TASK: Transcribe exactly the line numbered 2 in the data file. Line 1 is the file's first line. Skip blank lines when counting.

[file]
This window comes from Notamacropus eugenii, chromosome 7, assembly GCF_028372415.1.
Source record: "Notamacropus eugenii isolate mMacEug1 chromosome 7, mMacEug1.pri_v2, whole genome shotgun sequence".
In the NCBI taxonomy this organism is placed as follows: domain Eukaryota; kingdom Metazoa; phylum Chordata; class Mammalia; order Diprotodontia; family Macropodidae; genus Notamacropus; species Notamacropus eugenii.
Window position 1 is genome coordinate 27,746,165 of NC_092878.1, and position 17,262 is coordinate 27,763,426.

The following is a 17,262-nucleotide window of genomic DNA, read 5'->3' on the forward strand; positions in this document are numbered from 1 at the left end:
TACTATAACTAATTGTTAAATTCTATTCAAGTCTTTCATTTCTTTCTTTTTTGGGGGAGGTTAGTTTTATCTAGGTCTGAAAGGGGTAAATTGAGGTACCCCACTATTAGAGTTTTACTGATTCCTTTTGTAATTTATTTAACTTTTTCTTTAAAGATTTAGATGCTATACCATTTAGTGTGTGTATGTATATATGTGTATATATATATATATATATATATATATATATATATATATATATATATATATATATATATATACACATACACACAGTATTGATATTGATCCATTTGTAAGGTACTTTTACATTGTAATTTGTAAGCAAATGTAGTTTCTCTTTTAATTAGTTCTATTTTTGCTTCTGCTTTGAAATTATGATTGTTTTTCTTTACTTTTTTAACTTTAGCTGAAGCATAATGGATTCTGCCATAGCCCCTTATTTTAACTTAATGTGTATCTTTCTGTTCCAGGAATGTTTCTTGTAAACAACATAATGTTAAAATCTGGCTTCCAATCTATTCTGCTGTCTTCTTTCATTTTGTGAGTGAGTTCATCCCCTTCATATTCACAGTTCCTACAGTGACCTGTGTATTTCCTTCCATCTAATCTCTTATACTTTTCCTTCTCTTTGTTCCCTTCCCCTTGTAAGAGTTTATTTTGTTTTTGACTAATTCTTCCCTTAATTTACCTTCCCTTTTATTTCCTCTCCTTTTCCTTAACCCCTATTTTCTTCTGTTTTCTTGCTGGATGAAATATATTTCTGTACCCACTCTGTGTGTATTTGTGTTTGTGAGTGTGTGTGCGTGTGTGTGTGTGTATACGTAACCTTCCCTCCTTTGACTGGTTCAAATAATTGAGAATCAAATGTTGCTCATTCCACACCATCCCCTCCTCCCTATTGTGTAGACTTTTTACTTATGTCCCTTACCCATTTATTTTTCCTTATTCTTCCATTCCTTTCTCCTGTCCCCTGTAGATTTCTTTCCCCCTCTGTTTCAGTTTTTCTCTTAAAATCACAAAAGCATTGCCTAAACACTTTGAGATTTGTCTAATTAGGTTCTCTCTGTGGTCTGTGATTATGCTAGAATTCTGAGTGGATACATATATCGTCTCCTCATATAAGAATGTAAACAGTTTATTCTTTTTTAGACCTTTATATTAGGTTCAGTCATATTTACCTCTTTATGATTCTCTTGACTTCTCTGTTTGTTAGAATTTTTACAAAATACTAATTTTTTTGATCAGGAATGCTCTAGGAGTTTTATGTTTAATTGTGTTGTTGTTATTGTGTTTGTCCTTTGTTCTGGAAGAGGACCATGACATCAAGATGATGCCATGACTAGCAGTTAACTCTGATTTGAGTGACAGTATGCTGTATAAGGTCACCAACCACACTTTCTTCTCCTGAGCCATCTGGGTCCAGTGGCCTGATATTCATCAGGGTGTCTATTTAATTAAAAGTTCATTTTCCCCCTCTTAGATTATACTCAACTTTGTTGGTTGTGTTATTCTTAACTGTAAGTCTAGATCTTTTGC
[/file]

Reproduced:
Source record: "Notamacropus eugenii isolate mMacEug1 chromosome 7, mMacEug1.pri_v2, whole genome shotgun sequence".